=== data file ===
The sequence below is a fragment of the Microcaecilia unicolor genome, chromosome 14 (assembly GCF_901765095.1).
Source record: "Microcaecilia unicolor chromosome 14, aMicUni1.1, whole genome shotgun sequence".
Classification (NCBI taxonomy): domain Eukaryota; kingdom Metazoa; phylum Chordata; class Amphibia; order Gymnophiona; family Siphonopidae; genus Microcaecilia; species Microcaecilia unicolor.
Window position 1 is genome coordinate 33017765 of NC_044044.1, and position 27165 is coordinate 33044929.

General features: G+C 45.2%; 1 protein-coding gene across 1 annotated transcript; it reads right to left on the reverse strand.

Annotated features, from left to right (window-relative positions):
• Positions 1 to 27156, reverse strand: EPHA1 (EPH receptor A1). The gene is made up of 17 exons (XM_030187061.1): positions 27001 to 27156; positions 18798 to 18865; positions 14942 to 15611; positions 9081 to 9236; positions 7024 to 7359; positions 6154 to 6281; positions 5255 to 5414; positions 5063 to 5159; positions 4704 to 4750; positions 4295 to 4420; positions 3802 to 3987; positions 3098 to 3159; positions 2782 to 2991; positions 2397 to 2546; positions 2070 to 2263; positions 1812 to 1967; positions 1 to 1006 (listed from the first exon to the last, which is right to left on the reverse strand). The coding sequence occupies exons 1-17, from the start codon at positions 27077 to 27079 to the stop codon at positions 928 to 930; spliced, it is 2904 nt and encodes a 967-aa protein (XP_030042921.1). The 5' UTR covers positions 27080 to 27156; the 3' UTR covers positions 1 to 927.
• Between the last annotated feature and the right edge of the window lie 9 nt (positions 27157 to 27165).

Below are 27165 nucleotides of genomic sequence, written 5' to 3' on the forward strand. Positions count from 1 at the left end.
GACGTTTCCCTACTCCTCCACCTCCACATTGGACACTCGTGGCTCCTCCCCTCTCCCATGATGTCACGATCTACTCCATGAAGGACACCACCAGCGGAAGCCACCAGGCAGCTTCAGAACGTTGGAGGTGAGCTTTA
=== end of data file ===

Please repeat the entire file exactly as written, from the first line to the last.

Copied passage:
The sequence below is a fragment of the Microcaecilia unicolor genome, chromosome 14 (assembly GCF_901765095.1).
Source record: "Microcaecilia unicolor chromosome 14, aMicUni1.1, whole genome shotgun sequence".
Classification (NCBI taxonomy): domain Eukaryota; kingdom Metazoa; phylum Chordata; class Amphibia; order Gymnophiona; family Siphonopidae; genus Microcaecilia; species Microcaecilia unicolor.
Window position 1 is genome coordinate 33017765 of NC_044044.1, and position 27165 is coordinate 33044929.

General features: G+C 45.2%; 1 protein-coding gene across 1 annotated transcript; it reads right to left on the reverse strand.

Annotated features, from left to right (window-relative positions):
• Positions 1 to 27156, reverse strand: EPHA1 (EPH receptor A1). The gene is made up of 17 exons (XM_030187061.1): positions 27001 to 27156; positions 18798 to 18865; positions 14942 to 15611; positions 9081 to 9236; positions 7024 to 7359; positions 6154 to 6281; positions 5255 to 5414; positions 5063 to 5159; positions 4704 to 4750; positions 4295 to 4420; positions 3802 to 3987; positions 3098 to 3159; positions 2782 to 2991; positions 2397 to 2546; positions 2070 to 2263; positions 1812 to 1967; positions 1 to 1006 (listed from the first exon to the last, which is right to left on the reverse strand). The coding sequence occupies exons 1-17, from the start codon at positions 27077 to 27079 to the stop codon at positions 928 to 930; spliced, it is 2904 nt and encodes a 967-aa protein (XP_030042921.1). The 5' UTR covers positions 27080 to 27156; the 3' UTR covers positions 1 to 927.
• Between the last annotated feature and the right edge of the window lie 9 nt (positions 27157 to 27165).

Below are 27165 nucleotides of genomic sequence, written 5' to 3' on the forward strand. Positions count from 1 at the left end.
GACGTTTCCCTACTCCTCCACCTCCACATTGGACACTCGTGGCTCCTCCCCTCTCCCATGATGTCACGATCTACTCCATGAAGGACACCACCAGCGGAAGCCACCAGGCAGCTTCAGAACGTTGGAGGTGAGCTTTA